The joint resolution would reflect the key budgetary aggregates agreed upon: total discretionary spending, total mandatory spending, revenues, deficits, and debt. The president could then either approve or veto the legislation.
If the president vetoed the joint budget resolution, the process would revert back to the same one in place today under the Budget Act. Congress could proceed under the terms of the budget resolution, and engagement with the executive branch would be postponed until later in the year, when the spending and tax bills flowing from that budget were transmitted to the president.
If, however, the president agreed to the joint budget resolution and signed it into law, the budget framework contained within it would have the force of law, and both branches would be bound by it. It is critical that a joint budget resolution have the capacity to place an upper limit on mandatory program spending, along with caps on discretionary spending and a floor for revenues. This would ensure that Congress and the president truly engage in budgetary decision-making. There would be clear tradeoffs between the key budget categories: Congress and the president could choose to put more pressure on mandatory spending programs and thus perhaps ease the pressure on discretionary accounts, or vice versa.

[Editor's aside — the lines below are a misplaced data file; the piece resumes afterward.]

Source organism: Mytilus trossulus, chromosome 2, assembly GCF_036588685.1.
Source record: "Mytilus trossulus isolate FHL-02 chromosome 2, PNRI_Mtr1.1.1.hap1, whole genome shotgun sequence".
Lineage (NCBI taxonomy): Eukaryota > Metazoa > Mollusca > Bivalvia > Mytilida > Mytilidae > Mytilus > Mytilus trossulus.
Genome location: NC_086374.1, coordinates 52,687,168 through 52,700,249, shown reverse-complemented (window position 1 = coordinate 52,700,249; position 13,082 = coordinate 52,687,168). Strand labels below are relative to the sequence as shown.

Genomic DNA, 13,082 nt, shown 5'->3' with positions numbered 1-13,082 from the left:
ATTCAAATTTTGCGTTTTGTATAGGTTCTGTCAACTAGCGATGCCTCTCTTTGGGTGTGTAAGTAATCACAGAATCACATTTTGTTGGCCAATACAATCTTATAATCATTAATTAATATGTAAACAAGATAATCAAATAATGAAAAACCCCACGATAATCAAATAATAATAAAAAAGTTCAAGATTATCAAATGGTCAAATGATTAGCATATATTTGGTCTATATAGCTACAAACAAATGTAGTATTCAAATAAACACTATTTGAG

In addition, proposals to cut deficit spending with tax hikes would be clearly identified in the budget plan. A joint budget resolution would not make the political disagreements that often divide the two branches of government disappear, so this revised process is not a guarantee of budgetary stability. But neither Congress nor the president wants to be seen as fiscally irresponsible, so there would be some political pressure to participate honestly in coming to an agreement on a budget framework. A joint resolution would also force the two branches to begin coordinating early in the process by reconciling the differing estimates from CBO and OMB in order to come up with an agreeable joint plan.
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The joint budget resolution concept would work only if there were a sensible enforcement system attached to it. The purpose of establishing a budget framework through a joint budget resolution would be to encourage additional legislation that brings programs and taxes into line with the agreed-upon budget totals. In other words, the joint resolution would be a catalyst for a genuine reform agenda, because inaction would no longer be the consequence-free path of least resistance.
Presumably, large changes in entitlement spending and taxes contained in a joint budget resolution would be assigned to the authorizing committees in the form of reconciliation instructions. This would allow fast-track consideration of the reforms implied in the resolution's top-line numbers. But Congress will feel the pressure to act on tough legislative reforms only if the joint budget resolution's limits are enforced even without additional legislation.
Over the past three decades, the two branches have settled on an acceptable and well-understood process for establishing caps on discretionary spending. These caps, first adopted in the budget agreement, place a hard upper limit on spending for programs with annual, discretionary appropriations. If the caps are breached, the executive branch is required to impose across-the-board cuts called a "sequester" on essentially all programs covered by the caps to ensure that total spending stays within the agreed-upon amount.
These caps have been effective at controlling discretionary spending although "emergency" designations have served as an end-run around the caps in certain years.